Screens instead of mirrors in F1 soon?
As designers are always keen to ensure that mirrors interfere with airflow as little as possible, the FIA often has to work to change their size and position for safety reasons. With Formula 1 at the top of the motorsport pyramid, it seems almost surprising that it continues to depend on an old concept such as fixed mirrors that have been on cars since the first edition of the World Championship.
In an age of GPS, on-board cameras and ultra-fast digital processing, it seems logical for F1 to update itself technologically. It could bypass the obligation to equip single-seaters with cameras that can show what is happening behind the pilot in the cockpit.
The idea of having rear-view cameras and screens in the cockpit in F1 is not new and has already been discussed between the drivers and the FIA. Carlos Sainz explained in 2018: “We’ve just proposed cameras instead of mirrors, which is the case in other championships, and I think the FIA will look at that. But it’s not something that’s been finalized. For now. It’s coming. We know from the drivers that there are drivers in other championships. [des caméras], I think they are in the WEC. That doesn’t mean it will happen, but it could be an option.”
The AMOLED screen of the Audi R18 e-tron quattro
Cockpit displays are regularly used in other disciplines and debuted in the 2012 Audi R18 at the 24 Hours of Le Mans. Today they are common in the WEC or even the DTM. But while the FIA knows the screens have brought satisfaction elsewhere, there are still some significant hurdles to their introduction in F1.
is asked by Motorsport.comNicolas Tombazis, the FIA’s technical director for single-seaters, listed three issues that needed to be addressed before these screens could be considered for F1: “The first is that there isn’t much room for a TV screen in the cockpit. The second is that it’s sometimes used in cars with closed cabins, so the interior is quite dark. If we put his phone in direct sunlight, [il est difficile de voir l’écran] and we don’t want him to see anything by squinting.”
“The third problem is that there is an adjustment time for the concentration from one distance to another, which worries us a little and we have to evaluate it carefully. [les pilotes] roll, you shouldn’t lose a tenth of a second in alignment, that’s another problem. We’re looking at that and possibly other solutions like the buzzer, but it’s still a work in progress.”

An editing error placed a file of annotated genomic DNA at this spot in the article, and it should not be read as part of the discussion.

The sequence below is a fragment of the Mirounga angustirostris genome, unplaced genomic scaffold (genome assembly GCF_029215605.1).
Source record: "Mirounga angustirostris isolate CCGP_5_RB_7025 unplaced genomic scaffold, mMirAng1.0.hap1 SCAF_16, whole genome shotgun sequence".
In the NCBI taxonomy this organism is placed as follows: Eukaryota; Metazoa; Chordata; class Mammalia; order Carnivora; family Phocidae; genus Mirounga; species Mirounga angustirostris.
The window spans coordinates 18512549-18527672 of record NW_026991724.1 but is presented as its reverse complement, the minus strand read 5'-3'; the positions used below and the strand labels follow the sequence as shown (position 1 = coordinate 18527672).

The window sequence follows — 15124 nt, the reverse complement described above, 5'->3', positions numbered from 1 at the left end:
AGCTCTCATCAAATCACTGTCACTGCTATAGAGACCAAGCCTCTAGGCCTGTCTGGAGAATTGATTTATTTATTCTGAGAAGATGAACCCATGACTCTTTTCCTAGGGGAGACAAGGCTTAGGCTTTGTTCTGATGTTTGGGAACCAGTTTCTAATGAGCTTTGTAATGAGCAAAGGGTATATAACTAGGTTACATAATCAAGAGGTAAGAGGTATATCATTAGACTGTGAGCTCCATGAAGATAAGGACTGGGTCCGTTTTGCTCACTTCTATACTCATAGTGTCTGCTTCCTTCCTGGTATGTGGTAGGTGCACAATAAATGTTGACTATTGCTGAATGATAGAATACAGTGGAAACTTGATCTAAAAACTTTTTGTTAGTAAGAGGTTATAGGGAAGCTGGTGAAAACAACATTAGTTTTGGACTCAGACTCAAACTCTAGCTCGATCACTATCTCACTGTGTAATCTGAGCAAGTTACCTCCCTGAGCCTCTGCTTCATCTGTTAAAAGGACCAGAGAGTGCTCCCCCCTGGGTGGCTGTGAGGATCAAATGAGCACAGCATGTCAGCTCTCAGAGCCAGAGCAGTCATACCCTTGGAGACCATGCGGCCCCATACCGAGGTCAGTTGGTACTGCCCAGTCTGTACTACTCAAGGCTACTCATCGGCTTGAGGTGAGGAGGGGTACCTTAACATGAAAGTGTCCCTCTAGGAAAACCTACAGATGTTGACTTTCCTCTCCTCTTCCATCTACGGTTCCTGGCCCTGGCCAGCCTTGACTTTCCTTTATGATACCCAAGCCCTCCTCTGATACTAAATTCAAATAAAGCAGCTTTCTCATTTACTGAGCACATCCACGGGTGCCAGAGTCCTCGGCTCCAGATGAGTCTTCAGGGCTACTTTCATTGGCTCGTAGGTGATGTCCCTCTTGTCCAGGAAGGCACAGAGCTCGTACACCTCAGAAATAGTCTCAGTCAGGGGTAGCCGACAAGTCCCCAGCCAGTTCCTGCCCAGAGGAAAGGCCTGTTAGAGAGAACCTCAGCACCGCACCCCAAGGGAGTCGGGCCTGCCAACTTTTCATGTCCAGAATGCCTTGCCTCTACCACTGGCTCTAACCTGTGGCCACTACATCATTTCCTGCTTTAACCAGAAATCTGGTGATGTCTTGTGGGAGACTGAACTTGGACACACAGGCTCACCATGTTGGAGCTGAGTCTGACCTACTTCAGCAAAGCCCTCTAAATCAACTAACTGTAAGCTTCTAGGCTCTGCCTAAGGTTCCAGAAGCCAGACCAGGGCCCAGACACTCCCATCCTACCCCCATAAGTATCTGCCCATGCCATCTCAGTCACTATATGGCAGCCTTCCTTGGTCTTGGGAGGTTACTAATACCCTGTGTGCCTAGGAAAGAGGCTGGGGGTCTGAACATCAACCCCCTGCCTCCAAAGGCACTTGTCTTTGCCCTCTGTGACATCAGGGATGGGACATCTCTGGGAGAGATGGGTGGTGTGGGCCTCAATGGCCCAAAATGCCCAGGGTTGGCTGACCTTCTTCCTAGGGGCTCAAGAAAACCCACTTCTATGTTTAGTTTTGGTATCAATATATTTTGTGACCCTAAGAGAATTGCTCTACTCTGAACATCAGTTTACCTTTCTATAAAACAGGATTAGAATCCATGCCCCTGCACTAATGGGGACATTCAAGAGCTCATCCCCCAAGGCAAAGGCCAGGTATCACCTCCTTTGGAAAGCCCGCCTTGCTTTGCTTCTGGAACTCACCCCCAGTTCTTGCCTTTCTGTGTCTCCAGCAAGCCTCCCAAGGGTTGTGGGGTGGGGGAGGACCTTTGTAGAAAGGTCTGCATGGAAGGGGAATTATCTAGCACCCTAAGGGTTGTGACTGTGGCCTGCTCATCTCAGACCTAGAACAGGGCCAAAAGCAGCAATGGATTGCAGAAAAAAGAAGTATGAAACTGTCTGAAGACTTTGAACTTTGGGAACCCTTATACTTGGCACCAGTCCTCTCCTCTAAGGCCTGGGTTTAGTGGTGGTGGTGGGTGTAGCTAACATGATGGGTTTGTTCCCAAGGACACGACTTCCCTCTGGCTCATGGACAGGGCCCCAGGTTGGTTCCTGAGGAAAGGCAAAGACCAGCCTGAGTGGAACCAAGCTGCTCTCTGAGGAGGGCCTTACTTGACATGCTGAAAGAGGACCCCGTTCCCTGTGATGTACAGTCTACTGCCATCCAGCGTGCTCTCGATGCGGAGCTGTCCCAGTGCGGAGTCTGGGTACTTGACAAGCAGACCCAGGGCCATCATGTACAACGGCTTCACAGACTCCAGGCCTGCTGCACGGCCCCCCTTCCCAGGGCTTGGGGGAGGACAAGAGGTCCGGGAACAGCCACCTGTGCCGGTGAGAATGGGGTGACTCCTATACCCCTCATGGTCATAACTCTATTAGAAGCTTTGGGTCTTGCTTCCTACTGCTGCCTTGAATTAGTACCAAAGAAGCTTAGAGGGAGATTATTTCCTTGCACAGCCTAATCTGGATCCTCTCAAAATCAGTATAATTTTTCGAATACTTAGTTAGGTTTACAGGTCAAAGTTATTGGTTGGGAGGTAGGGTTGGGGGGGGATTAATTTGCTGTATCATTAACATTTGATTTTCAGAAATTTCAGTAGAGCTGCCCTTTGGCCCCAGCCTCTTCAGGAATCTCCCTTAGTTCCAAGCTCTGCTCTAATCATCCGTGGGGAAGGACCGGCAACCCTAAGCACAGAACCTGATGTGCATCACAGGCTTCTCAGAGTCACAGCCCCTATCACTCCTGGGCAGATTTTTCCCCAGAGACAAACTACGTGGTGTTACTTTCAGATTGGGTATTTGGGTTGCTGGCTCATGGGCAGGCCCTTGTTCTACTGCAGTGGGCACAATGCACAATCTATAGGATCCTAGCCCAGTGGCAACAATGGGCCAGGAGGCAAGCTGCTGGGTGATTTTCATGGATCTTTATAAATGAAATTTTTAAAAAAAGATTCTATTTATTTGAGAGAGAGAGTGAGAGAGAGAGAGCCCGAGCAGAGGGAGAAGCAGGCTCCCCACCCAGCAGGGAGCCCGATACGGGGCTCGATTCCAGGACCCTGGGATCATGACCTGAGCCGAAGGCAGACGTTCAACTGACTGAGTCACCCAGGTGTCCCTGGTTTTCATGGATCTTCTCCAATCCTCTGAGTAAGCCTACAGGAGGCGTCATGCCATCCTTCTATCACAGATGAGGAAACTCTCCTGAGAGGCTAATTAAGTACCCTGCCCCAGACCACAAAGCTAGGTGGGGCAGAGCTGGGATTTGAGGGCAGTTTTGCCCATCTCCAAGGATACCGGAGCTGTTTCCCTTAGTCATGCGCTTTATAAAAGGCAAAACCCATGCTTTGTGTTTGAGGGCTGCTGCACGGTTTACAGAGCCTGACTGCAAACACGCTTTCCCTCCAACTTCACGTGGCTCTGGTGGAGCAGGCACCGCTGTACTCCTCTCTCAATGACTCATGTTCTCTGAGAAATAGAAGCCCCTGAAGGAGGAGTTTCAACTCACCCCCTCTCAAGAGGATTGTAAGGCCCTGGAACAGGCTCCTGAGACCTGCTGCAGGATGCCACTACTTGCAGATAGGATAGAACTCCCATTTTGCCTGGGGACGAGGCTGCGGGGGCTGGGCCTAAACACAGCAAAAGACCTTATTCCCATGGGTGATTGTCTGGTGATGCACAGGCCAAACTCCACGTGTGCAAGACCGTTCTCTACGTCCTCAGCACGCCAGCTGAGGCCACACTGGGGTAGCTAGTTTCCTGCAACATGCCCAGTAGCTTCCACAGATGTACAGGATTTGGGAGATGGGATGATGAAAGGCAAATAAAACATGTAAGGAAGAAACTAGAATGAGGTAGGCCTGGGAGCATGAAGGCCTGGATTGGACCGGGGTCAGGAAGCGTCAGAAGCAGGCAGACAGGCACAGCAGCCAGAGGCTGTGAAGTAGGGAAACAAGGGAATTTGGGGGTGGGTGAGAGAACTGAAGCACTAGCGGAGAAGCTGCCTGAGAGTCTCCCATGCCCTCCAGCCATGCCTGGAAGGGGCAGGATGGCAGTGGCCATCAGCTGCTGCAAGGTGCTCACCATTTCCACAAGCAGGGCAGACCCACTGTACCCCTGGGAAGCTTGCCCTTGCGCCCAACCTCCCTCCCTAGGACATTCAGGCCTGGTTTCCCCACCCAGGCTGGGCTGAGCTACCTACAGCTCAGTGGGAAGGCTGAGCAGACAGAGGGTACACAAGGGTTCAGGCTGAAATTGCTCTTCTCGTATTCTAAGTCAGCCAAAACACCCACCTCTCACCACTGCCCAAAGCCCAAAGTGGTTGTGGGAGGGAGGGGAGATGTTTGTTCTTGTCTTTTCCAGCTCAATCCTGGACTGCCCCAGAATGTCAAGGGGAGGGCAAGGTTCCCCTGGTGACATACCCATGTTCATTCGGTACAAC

Since the scenario where F1 cars will be equipped with screens is still far away, rear visibility will remain entirely dependent on mirrors in the medium term. Therefore, the FIA continues to carefully monitor the design of the cars to ensure that they do not obstruct the drivers’ visibility, and changes to the rules for next year have been deemed necessary.
What’s changing with mirrors for 2023
2023 mirrors on Mercedes W13
To help drivers see better in their mirrors, the FIA has chosen to increase the size of mirrors for 2023. The position of the brackets will probably change.
Teams have had the opportunity to test some of the solutions during the 2022 season so drivers can see the difference in vision. Red Bull was the first company to test larger mirrors at the Hungarian Grand Prix, followed by Mercedes in Belgium and other teams in the Netherlands during collective testing. An example can be found below in the Aston Martin AMR22.
2023 mirrors on the Aston Martin AMR22
The British team also took the opportunity to expand the surfaces surrounding the main room and add an additional vertical fin, which made it possible to further stiffen the structure, as well as change the trajectory of the air flow.
Nicholas Tombazis explained that the new dimensions are mainly to help drivers who don’t like curved mirrors. “We chose a slightly larger mirror”he said. “I believe it went from 150mm to 200mm and we saw that it improved the look in the corners. For some pilots, this does not change anything, because some already have enough curved mirrors. Others don’t like having mirrors that are too curved because it distorts their view too much. So it’s a bit of a personal choice. I think what we’ve changed will improve visibility for drivers who don’t have very curved mirrors.”